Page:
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Myogenic, matrix, and growth factor mRNA expression in human skeletal muscle: Effect of contraction intensity and feeding

Authors

  • Jakob Agergaard MSc,

    Corresponding author
    1. Center for Healthy Aging, Faculty of Health Sciences, University of Copenhagen, Denmark
    • Institute of Sports Medicine, Department of Orthopedic Surgery M, Bispebjerg Hospital, Denmark
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  • Søren Reitelseder PhD,

    1. Institute of Sports Medicine, Department of Orthopedic Surgery M, Bispebjerg Hospital, Denmark
    2. Center for Healthy Aging, Faculty of Health Sciences, University of Copenhagen, Denmark
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  • Troels G. Pedersen MSc,

    1. Institute of Sports Medicine, Department of Orthopedic Surgery M, Bispebjerg Hospital, Denmark
    2. Center for Healthy Aging, Faculty of Health Sciences, University of Copenhagen, Denmark
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  • Simon Doessing MD, PhD,

    1. Institute of Sports Medicine, Department of Orthopedic Surgery M, Bispebjerg Hospital, Denmark
    2. Center for Healthy Aging, Faculty of Health Sciences, University of Copenhagen, Denmark
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  • Peter Schjerling PhD,

    1. Institute of Sports Medicine, Department of Orthopedic Surgery M, Bispebjerg Hospital, Denmark
    2. Center for Healthy Aging, Faculty of Health Sciences, University of Copenhagen, Denmark
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  • Henning Langberg PT, PhD,

    1. Institute of Sports Medicine, Department of Orthopedic Surgery M, Bispebjerg Hospital, Denmark
    2. Center for Healthy Aging, Faculty of Health Sciences, University of Copenhagen, Denmark
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  • Benjamin F. Miller PhD,

    1. Department of Health and Exercise Science, Colorado State University, Fort Collins, Colorado, USA
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  • Per Aagaard PhD,

    1. Institute of Sports Science and Clinical Biomechanics, University of Southern Denmark, Odense, Denmark
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  • Michael Kjær MD, PhD,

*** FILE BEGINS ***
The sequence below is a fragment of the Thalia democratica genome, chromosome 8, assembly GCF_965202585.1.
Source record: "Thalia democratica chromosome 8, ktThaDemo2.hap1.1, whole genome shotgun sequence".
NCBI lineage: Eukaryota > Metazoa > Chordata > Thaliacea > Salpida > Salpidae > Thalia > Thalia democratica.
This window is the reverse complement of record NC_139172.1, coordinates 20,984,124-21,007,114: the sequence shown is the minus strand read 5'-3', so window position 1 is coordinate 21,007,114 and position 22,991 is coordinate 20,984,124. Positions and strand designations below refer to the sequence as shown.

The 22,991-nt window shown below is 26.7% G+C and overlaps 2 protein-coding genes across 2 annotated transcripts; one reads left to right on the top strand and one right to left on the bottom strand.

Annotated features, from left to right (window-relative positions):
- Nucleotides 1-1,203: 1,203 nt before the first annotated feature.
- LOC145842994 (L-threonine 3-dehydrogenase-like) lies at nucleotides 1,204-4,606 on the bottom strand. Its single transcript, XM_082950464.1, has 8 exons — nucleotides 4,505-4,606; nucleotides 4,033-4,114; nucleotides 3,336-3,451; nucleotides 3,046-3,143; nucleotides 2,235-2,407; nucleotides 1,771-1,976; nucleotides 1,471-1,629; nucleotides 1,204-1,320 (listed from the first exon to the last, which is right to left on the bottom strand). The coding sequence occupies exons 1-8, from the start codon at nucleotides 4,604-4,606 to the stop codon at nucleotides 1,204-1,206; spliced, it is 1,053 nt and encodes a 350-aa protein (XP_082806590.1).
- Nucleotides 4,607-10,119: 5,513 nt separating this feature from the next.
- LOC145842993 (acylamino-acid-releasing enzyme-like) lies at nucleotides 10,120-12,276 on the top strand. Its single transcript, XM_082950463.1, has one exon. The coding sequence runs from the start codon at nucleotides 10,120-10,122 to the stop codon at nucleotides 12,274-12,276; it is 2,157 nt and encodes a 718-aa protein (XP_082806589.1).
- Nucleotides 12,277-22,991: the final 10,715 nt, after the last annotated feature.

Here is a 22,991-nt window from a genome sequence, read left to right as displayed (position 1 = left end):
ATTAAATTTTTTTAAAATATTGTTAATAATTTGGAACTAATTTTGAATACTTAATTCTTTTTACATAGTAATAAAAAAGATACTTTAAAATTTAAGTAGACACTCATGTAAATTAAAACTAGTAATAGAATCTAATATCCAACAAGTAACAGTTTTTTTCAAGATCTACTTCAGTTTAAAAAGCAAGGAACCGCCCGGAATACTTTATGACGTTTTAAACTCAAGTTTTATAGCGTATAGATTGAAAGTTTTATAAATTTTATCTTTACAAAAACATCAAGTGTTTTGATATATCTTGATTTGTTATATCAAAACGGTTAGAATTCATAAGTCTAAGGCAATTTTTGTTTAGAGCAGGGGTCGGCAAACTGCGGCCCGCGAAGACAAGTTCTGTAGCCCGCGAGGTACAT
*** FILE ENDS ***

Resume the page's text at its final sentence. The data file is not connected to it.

1. Institute of Sports Medicine, Department of Orthopedic Surgery M, Bispebjerg Hospital, Denmark
    2. Center for Healthy Aging, Faculty of Health Sciences, University of Copenhagen, Denmark
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  • Lars Holm PhD

    1. Institute of Sports Medicine, Department of Orthopedic Surgery M, Bispebjerg Hospital, Denmark
    2. Center for Healthy Aging, Faculty of Health Sciences, University of Copenhagen, Denmark
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Correspondence to: J. Agergaard; E-mail: jakobagergaard@hotmail.com

Abstract

Introduction: We examined short-term (3-hour) and long-term (12-week) training effects after heavy load [HL; 70% 1RM] and light load (LL; 16% 1RM) exercise. Methods: mRNA expression of genes involved in skeletal muscle remodeling were analyzed and muscle activity (EMG measurements) was measured. Results: Relative muscle activity differed between HL and LL resistance exercise, whereas median power frequency was even, suggesting an equal muscle-fiber-type recruitment distribution. mRNA expression of Myf6, myogenin, and p21 was mostly increased, and myostatin was mostly depressed by HL resistance exercise. No major differences were seen in atrophy-related genes between HL and LL resistance exercise. No changes were seen over 12-week training for any of the targets. Conclusions: Resistance exercise at LL and HL elevated the expression of genes involved in skeletal muscle hypertrophy, although the greatest response was from HL. However, no long-term effect from either LL or HL resistance exercise was seen on basal levels of the mRNA targets. Muscle Nerve 47: 748–759, 2013

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